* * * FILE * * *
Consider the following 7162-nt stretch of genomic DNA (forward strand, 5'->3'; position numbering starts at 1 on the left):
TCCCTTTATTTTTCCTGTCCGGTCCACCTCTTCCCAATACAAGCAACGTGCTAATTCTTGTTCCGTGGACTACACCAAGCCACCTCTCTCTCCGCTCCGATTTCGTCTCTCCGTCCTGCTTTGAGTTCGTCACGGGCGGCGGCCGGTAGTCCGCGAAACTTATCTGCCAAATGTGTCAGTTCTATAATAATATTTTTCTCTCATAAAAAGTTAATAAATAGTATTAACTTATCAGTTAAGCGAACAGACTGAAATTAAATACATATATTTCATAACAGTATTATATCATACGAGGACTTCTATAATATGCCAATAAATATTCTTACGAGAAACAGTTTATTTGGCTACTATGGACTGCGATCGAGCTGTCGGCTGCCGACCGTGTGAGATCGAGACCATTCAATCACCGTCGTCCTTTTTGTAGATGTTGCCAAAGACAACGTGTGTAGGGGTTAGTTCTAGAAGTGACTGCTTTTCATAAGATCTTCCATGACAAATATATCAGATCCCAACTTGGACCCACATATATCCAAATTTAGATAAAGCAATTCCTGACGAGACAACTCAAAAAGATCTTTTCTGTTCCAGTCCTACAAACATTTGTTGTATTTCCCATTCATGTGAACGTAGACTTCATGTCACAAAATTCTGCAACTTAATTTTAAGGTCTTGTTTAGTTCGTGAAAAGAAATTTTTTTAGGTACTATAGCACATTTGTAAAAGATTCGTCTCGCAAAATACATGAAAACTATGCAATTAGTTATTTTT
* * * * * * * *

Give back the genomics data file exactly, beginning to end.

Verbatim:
Consider the following 7162-nt stretch of genomic DNA (forward strand, 5'->3'; position numbering starts at 1 on the left):
TCCCTTTATTTTTCCTGTCCGGTCCACCTCTTCCCAATACAAGCAACGTGCTAATTCTTGTTCCGTGGACTACACCAAGCCACCTCTCTCTCCGCTCCGATTTCGTCTCTCCGTCCTGCTTTGAGTTCGTCACGGGCGGCGGCCGGTAGTCCGCGAAACTTATCTGCCAAATGTGTCAGTTCTATAATAATATTTTTCTCTCATAAAAAGTTAATAAATAGTATTAACTTATCAGTTAAGCGAACAGACTGAAATTAAATACATATATTTCATAACAGTATTATATCATACGAGGACTTCTATAATATGCCAATAAATATTCTTACGAGAAACAGTTTATTTGGCTACTATGGACTGCGATCGAGCTGTCGGCTGCCGACCGTGTGAGATCGAGACCATTCAATCACCGTCGTCCTTTTTGTAGATGTTGCCAAAGACAACGTGTGTAGGGGTTAGTTCTAGAAGTGACTGCTTTTCATAAGATCTTCCATGACAAATATATCAGATCCCAACTTGGACCCACATATATCCAAATTTAGATAAAGCAATTCCTGACGAGACAACTCAAAAAGATCTTTTCTGTTCCAGTCCTACAAACATTTGTTGTATTTCCCATTCATGTGAACGTAGACTTCATGTCACAAAATTCTGCAACTTAATTTTAAGGTCTTGTTTAGTTCGTGAAAAGAAATTTTTTTAGGTACTATAGCACATTTGTAAAAGATTCGTCTCGCAAAATACATGAAAACTATGCAATTAGTTATTTTT